Ourania A. Preventza, MD, MBA on representing the diverse patient population we treat

“It is imperative that our workforce represents the diverse patient population we treat.” – Ourania A. Preventza, MD, MBA

In an upcoming Annals of Thoracic Surgery article recently highlighted in the Society of Thoracic Surgery (STS) newsletter, Texas Heart Institute and Baylor College of Medicine surgeon Dr. Ourania Preventza and colleagues examined the representation of women and racial and ethnic minorities among trainees in cardiothoracic surgery.

By reviewing data from the Accreditation Council for Graduate Medical Education (ACGME) public database—which include trainees in traditional, integrated (I-6), and fast-track (4+3) programs—the authors discovered that the proportion of women among the trainees increased from 19% in 2011-2021 to 24% in 2019-2020. This change was largely due to the increased enrollment of women in I-6 programs. Over that same period, the proportion of Hispanic trainees rose from 0% to 3% (mainly in I-6 programs), and the proportion of Black trainees increased from 2% to 4% (chiefly in traditional programs).

The authors also broke down the demographics of the 1,175 academic cardiothoracic surgeons captured in the ACGME database in July 2020. About 10% of these were women. Broken down by race, the surgeons were 64% White, 25% Asian, 3% Black, and 8% other.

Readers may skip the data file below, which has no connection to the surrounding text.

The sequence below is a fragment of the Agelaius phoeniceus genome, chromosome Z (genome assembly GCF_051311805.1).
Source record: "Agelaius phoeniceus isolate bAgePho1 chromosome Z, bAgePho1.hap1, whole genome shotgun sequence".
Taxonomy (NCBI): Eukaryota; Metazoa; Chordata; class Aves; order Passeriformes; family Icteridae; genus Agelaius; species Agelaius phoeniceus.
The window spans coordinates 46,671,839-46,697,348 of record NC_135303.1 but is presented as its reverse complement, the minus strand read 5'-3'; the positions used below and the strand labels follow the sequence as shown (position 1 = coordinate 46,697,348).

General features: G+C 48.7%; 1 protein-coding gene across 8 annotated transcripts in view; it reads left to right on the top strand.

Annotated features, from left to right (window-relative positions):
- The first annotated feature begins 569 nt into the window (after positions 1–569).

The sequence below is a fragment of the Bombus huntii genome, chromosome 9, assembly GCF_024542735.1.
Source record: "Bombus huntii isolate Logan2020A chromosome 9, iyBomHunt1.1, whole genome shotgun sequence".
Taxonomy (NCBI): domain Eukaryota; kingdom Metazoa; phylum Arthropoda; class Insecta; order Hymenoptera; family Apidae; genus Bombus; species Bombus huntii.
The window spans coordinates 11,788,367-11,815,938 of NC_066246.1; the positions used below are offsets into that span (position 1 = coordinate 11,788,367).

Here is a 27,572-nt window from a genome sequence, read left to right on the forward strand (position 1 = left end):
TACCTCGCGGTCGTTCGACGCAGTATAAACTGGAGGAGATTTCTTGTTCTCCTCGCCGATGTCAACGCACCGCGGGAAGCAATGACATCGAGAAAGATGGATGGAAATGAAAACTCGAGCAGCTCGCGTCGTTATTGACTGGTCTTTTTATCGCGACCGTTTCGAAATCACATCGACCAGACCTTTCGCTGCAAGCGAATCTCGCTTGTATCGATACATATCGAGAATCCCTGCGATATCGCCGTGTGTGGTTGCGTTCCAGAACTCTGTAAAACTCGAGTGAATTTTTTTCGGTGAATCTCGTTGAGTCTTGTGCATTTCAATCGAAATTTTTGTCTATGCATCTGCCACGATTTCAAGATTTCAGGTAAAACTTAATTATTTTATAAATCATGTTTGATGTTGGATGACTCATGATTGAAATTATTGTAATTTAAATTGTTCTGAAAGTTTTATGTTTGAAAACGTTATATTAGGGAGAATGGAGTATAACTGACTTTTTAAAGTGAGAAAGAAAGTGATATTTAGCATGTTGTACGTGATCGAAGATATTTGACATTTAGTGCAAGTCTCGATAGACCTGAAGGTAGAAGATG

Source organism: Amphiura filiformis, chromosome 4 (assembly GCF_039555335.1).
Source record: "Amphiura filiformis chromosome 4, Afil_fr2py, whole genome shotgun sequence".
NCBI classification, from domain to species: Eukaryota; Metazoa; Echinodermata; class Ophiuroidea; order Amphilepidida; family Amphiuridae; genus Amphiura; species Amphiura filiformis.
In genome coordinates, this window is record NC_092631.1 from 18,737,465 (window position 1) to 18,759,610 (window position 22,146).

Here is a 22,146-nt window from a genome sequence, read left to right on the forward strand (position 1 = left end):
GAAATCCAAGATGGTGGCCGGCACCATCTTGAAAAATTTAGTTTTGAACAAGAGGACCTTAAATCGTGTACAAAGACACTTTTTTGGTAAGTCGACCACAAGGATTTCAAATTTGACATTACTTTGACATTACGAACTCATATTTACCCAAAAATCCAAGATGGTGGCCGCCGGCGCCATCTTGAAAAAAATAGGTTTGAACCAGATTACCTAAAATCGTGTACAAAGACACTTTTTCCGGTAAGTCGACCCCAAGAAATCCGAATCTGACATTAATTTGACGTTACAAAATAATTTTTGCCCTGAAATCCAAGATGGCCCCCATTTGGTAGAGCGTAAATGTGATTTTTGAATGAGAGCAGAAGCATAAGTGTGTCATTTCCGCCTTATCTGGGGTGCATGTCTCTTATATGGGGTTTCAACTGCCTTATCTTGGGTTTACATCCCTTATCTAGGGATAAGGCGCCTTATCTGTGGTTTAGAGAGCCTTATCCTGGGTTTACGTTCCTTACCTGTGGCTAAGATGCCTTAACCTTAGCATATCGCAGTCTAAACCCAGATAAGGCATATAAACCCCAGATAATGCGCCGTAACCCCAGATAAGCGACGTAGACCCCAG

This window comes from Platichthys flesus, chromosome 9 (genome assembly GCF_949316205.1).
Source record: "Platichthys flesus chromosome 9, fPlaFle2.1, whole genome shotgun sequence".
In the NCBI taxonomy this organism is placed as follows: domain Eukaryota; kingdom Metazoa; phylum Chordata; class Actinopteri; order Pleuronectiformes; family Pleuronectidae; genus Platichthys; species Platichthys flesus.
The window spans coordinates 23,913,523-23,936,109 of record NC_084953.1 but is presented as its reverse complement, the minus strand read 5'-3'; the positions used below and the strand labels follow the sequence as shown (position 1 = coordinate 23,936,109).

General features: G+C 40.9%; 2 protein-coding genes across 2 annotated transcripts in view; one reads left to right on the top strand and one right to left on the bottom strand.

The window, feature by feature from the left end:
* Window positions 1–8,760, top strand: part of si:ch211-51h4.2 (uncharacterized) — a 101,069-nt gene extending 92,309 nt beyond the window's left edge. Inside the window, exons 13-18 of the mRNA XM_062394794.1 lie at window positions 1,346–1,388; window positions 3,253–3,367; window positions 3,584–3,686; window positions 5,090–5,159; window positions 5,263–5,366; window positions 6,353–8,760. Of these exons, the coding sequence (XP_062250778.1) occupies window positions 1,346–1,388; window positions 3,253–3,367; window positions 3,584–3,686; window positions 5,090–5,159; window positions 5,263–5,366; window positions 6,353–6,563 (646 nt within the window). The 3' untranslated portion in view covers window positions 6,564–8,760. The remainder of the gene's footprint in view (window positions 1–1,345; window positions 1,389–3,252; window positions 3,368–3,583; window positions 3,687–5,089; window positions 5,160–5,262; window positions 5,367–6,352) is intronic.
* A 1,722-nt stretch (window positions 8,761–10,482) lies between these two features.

In the STS piece, Dr. Preventza states that “We are no doubt getting better, but we still have a lot of work to do. Our specialty needs to continue to advocate and focus on strategies to mitigate bias in recruitment, retention, promotion, and leadership engagement. The main beneficiary of these efforts will be our patients.”

Article By Steven Palmer, MD


 

The Texas Heart Institute Center for Women’s Heart & Vascular Health hosts its annual symposium to provide updates on the most current issues concerning cardiovascular disease in women. First held in 2010, this program is an accredited, full day symposium for all healthcare providers caring for women today including; cardiologists, surgeons, obstetricians/gynecologists, emergency medicine, internal medicine, family practice, endocrinologists, nurses and nurse practitioners about prevention, early diagnosis and treatment strategies for heart disease in women. The 11th annual symposium was held on October 2, 2021.